Yesterday, the Doubleclicks released this lovely little ditty, “Nothing To Prove,” and its accompanying video, which is a very funny and psychologically perceptive takedown of the “Fake Geek Girl” trope, the idea that women with no actual interest in nerd culture fake an affinity for it to snare unsuspecting men:
“I know it feels good to have a contest you can win,” the song observes, which is an apt summation of much of the dilemma around opening up geek culture to new participants, be those new entrants women, people of color, folks with disabilities, or LGBT nerds. Geeks, particularly white and male ones, are so invested in the fact that their interests were marginalized, and their communal spaces were a response to that marginalization, that some of them don’t seem to have adapted very well to a sudden flipping of the cultural script that invested their favorite artifacts with enormous social capital, and left a whole lot of people wanting in on geekdom, rather than the community functioning as a protective bubble to keep bullies out.
It’s one thing to be suspicious of people who suddenly see you as people off whom they can make an enormous amount of money without paying any actual attention to what makes geek culture great in the first place, but if that were the case, there’d be a lot more geek hostility directed at, say, Disney for gobbling up Marvel and Star Wars, and maybe J.J. Abrams for jettisoning the social content of the Star Trek universe under his care. It’s quite another to be suspicious of people who just want to participate on the same terms that you do, but who might be drawn to geeky universes for reasons of their own. Turning folks away because they are women, and therefore happen to remind you of someone of the same gender who rejected you sexually, or gay, and therefore disrupt your understanding of the connection between butchness and heterosexuality is counterproductive. Why wouldn’t you want to grow your nation of millions until you’ve taken over mainstream culture, rather than stay cloistered in a confined space, shutting out new people and new experiences?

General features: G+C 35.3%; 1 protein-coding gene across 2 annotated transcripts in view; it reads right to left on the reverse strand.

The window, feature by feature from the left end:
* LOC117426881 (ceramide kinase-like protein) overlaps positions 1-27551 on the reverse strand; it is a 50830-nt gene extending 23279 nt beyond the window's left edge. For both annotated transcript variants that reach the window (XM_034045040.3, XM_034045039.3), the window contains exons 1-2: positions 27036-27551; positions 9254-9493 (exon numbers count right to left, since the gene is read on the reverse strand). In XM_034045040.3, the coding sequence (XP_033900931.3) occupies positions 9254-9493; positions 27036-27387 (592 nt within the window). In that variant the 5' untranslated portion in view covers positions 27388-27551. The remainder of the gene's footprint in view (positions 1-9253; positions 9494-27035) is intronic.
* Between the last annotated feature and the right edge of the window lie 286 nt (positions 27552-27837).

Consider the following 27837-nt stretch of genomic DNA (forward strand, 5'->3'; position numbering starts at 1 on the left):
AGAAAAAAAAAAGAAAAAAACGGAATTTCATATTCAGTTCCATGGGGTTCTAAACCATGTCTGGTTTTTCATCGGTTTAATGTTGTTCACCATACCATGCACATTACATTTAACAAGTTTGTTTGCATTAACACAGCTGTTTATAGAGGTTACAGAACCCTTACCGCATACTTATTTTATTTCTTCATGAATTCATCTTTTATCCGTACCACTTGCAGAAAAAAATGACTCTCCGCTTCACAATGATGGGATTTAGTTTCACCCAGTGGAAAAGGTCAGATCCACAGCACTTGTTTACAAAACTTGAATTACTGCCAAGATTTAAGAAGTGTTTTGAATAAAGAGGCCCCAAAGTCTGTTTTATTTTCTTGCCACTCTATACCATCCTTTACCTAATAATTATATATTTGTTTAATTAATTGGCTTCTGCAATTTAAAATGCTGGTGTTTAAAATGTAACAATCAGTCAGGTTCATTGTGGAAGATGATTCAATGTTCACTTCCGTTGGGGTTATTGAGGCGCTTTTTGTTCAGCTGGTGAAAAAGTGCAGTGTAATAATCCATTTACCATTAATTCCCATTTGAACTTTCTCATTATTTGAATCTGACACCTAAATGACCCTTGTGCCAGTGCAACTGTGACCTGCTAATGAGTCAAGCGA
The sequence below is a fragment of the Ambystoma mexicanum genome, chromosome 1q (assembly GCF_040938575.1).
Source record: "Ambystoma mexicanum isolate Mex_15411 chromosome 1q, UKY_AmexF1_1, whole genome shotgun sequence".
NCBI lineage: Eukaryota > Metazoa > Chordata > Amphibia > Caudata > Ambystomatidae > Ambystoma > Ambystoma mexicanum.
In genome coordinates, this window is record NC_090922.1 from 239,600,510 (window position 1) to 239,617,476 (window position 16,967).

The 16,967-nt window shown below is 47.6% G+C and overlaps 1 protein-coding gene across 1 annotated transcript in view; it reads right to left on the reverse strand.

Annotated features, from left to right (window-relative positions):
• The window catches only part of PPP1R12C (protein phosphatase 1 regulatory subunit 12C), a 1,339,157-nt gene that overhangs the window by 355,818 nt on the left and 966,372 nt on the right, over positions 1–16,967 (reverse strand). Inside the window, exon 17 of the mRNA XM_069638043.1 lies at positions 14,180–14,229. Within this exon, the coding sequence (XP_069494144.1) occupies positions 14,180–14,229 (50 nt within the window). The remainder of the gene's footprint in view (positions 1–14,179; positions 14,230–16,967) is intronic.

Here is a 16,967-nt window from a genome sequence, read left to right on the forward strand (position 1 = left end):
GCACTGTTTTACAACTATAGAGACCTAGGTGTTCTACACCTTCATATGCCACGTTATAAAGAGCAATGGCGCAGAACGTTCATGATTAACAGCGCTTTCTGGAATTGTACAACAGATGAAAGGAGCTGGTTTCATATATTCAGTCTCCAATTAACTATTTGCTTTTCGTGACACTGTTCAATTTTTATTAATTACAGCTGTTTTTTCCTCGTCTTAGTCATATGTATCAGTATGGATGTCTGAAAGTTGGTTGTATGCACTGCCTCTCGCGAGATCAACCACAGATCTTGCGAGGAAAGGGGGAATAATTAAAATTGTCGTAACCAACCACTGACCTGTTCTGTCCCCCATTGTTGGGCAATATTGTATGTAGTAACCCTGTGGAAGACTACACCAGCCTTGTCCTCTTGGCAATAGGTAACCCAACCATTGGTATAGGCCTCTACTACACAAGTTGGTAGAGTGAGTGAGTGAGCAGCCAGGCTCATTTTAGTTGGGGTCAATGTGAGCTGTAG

The AV Club’s TV editor, and a long-standing friend of the blog, Todd VanDerWerff, filed a long report on the nature of Hall H to Grantland yesterday. His reflection focuses on how the enormous wait to get into the biggest room at the Con, where the buzziest trailers and footage premiere, and the hottest panels present, has created a real need in many participants to feel like the effort was worth it, and that everything they see there has made them feel ecstatic, even if it quickly fades from their memory, or doesn’t stand up upon reflection.
But one of the most interesting parts of his dispatch was Todd’s account of what happened when a panel called “Women Who Kick Ass” started–and started raising issues that didn’t conform to some audiences’ expectations of the rush they were supposed to be getting from the room, including stories the actresses on the panels told about retaliation and sexual harassment on set. Todd writes:
The final question — from a young woman about what aspects the perfect kick-ass woman would have — turns into a digression about the many roles that women play in real life and the few that they are asked to play onscreen. It’s all fascinating stuff, with Sackhoff talking about wanting to see someone as kind and strong as her mother onscreen, and Walking Dead’s Danai Gurira talking about the effectiveness of female political protestors in her native Zimbabwe, the sort of story that would almost never appear in a Hollywood film — but the longer it goes on, the more restless the crowd gets. When Rodriguez grabs the microphone again to follow up on a point made by another panelist, for the first time, the audience ripples with something close to jeering anger. When the panel finally ends and the five women on it proceed off to the side for photographs, something done at the end of most Hall H panels, someone shouts something from the audience, to a mixture of supportive laughs and horrified gasps, and the women quickly leave the stage. (I was not sitting close enough to hear what was said, but I confirmed with several people sitting in the immediate vicinity that it was a young man shouting “Women who talk too much!” after the loudspeaker asked attendees to voice their appreciation for the participants in the “Women Who Kick Ass” panel.)
It’s a reminder that, however far this conversation may have advanced in some spaces, there’s still a lot of the geek community that’s on the first level of this conversation, and playing it on the easiest setting.